The development of biologically-based tissue-engineered blood vessels (TEBVs) that combine vascular cells with biocompatible extracellular matrix (ECM) scaffolds shows promise, but is problematic in two key areas, which will be addressed in this application: 1) the absence of elastin and 2) excessive maturation times in vitro. In native blood vessels, the rubber-like protein elastin provides resilience and limits vascular smooth muscle cell (VSMC) proliferation. Unfortunately, adult VSMCs synthesize little or no elastin, hence TEBVs incorporating VSMCs from adult patients (to limit tissue rejection) would be deficient in elastin, which can lead to stenosis and mechanical failure of the graft. The Wight Laboratory has discovered that splice variant 3 of the ECM proteoglycan versican (V3) can induce VSMCs in vitro and in vivo to produce and assemble elastin. In the present application, we propose that purified, recombinant V3 (rV3) can be used to stimulate elastic fiber formation within TEBVs as they mature in vitro. In regard to excessive maturation times, many ECM-based scaffold materials are mechanically weak, which requires that TEBVs mature for months in vitro before they are strong enough to engraft safely. To address this problem, the Vernon Laboratory has developed novel, ECM-based scaffolds (microgrooved collagen membranes - MGCMs) that are mechanically strong and induce seeded cells to align uniaxially on the grooves within 24-48 h. MGCM sheets populated with aligned vascular cells have been successfully converted into tubes. We propose to combine this method of TEBV fabrication with rV3-mediated elastogenesis to create strong, elastic TEBVs that will mature in vitro in a relatively short time. This application has 3 Specific Aims:
In Aim 1, rat rV3 will be produced using an Sf9 insect cell expression system, then purified and tested initially for elastogenic capacity on rat VSMC monolayer cultures. Subsequently, MGCM-scaffolded TEBVs, populated with rat VSMCs (for media) and rat dermal fibroblasts (for adventitia), will be exposed to the rV3 during their maturation in vitro.
In Aim 2, we will evaluate the structural, mechanical, and physiological performance of the TEBVs created in Aim 1 (with native arteries as the "gold standard" for performance) according to the following criteria: 1) cell orientation and population dynamics;2) composition and organization of the ECM produced by the cells;3) mechanical properties, including stress- strain responses and burst-strength;and 4) vasoresponse. Finally, in Aim 3, robust, candidate TEBVs will be populated with endothelial cells to produce a non-thrombogenic lining and transplanted into rats to evaluate their performance in vivo. Endpoints will include TEBV patency, integrity, mechanical properties, endothelialization, thrombogenicity, vasoresponse, and host immune responses. In summary, the work proposed in this application represents the next stage of our extensive preliminary studies of the elastogenic properties of V3 and of methods to fabricate TEBVs. We believe that this work will make significant progress toward the goal of an engineered vascular replacement that functions like a native blood vessel.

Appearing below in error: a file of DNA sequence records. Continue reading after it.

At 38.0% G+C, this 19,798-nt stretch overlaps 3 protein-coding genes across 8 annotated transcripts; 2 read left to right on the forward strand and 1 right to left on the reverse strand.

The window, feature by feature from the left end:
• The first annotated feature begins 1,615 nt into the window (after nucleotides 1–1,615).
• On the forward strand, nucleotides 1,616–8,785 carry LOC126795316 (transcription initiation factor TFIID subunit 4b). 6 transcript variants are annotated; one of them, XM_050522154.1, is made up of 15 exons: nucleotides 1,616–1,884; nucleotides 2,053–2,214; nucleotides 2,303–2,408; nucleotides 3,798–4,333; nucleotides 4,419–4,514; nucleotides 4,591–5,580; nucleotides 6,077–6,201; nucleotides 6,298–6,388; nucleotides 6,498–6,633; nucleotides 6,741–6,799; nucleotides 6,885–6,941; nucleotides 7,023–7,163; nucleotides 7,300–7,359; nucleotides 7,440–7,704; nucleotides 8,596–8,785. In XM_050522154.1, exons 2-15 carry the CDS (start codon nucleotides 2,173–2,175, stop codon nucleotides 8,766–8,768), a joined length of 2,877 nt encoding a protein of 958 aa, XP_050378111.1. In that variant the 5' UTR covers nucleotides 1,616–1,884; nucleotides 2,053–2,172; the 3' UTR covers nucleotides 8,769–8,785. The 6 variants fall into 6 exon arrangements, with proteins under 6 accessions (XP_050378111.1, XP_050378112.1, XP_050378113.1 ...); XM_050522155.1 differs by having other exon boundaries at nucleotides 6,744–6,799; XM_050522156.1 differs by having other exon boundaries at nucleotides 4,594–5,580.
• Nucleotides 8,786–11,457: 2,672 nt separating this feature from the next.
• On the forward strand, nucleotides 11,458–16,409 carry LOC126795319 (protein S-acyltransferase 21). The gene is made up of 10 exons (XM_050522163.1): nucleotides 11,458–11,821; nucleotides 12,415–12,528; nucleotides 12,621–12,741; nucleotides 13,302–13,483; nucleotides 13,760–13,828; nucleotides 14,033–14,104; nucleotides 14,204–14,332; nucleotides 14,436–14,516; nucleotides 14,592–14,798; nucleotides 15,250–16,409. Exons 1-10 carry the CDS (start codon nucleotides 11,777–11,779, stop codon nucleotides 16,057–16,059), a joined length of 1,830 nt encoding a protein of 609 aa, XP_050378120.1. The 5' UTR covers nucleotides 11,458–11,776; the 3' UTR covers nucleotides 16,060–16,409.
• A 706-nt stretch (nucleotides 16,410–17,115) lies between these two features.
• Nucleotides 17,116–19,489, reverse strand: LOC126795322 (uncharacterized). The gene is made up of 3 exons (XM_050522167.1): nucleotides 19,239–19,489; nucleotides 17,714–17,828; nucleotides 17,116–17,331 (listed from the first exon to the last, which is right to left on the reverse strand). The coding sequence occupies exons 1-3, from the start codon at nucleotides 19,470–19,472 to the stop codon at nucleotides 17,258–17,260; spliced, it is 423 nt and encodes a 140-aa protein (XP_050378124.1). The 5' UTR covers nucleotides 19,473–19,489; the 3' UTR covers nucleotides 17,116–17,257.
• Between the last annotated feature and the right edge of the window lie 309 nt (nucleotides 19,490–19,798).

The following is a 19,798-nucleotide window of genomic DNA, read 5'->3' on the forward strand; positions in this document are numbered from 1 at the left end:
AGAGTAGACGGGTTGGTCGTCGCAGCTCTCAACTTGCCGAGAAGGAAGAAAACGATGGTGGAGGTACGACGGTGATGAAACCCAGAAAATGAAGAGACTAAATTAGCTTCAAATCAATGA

Efforts to create small (<5 mm)-diameter tissue-engineered blood vessel (TEBV) replacements for diseased and injured arteries have met with limited success. Utilizing novel approaches, we propose to combine cells with natural structural and signaling molecules to create small-diameter TEBVs with a strength and elasticity like that of native arteries. With approximately 600,000 coronary bypass operations performed per year in the USA and a need for readily-available vascular shunts for dialysis patients and vascular grafts for limbs, successful development of small-diameter TEBV replacements would have a major impact on public health.
|Kang, Inkyung; Yoon, Dong Won; Braun, Kathleen R et al. (2014) Expression of versican V3 by arterial smooth muscle cells alters tumor growth factor ? (TGF?)-, epidermal growth factor (EGF)-, and nuclear factor ?B (NF?B)-dependent signaling pathways, creating a microenvironment that resists monocyte adhesion. J Biol Chem 289:15393-404|